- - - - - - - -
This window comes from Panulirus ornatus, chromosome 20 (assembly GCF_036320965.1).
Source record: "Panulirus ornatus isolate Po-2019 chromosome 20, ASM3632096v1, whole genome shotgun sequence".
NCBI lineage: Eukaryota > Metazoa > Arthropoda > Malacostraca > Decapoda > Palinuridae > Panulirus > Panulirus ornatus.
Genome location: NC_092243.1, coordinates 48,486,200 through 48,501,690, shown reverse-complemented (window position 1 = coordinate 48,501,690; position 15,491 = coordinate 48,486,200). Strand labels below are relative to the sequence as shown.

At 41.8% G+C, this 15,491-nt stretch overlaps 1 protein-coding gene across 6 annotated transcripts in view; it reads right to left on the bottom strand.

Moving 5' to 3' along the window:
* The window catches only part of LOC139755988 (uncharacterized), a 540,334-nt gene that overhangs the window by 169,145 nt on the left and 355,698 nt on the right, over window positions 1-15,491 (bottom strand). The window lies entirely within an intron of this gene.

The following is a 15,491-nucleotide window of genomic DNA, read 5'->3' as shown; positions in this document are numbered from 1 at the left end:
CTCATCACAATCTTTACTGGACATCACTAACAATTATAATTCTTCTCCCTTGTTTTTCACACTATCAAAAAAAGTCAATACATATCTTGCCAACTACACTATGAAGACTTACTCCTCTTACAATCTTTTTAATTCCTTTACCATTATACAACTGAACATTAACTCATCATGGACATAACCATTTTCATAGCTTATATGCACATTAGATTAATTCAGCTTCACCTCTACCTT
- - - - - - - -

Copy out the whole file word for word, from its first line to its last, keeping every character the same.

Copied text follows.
This window comes from Panulirus ornatus, chromosome 20 (assembly GCF_036320965.1).
Source record: "Panulirus ornatus isolate Po-2019 chromosome 20, ASM3632096v1, whole genome shotgun sequence".
NCBI lineage: Eukaryota > Metazoa > Arthropoda > Malacostraca > Decapoda > Palinuridae > Panulirus > Panulirus ornatus.
Genome location: NC_092243.1, coordinates 48,486,200 through 48,501,690, shown reverse-complemented (window position 1 = coordinate 48,501,690; position 15,491 = coordinate 48,486,200). Strand labels below are relative to the sequence as shown.

At 41.8% G+C, this 15,491-nt stretch overlaps 1 protein-coding gene across 6 annotated transcripts in view; it reads right to left on the bottom strand.

Moving 5' to 3' along the window:
* The window catches only part of LOC139755988 (uncharacterized), a 540,334-nt gene that overhangs the window by 169,145 nt on the left and 355,698 nt on the right, over window positions 1-15,491 (bottom strand). The window lies entirely within an intron of this gene.

The following is a 15,491-nucleotide window of genomic DNA, read 5'->3' as shown; positions in this document are numbered from 1 at the left end:
CTCATCACAATCTTTACTGGACATCACTAACAATTATAATTCTTCTCCCTTGTTTTTCACACTATCAAAAAAAGTCAATACATATCTTGCCAACTACACTATGAAGACTTACTCCTCTTACAATCTTTTTAATTCCTTTACCATTATACAACTGAACATTAACTCATCATGGACATAACCATTTTCATAGCTTATATGCACATTAGATTAATTCAGCTTCACCTCTACCTT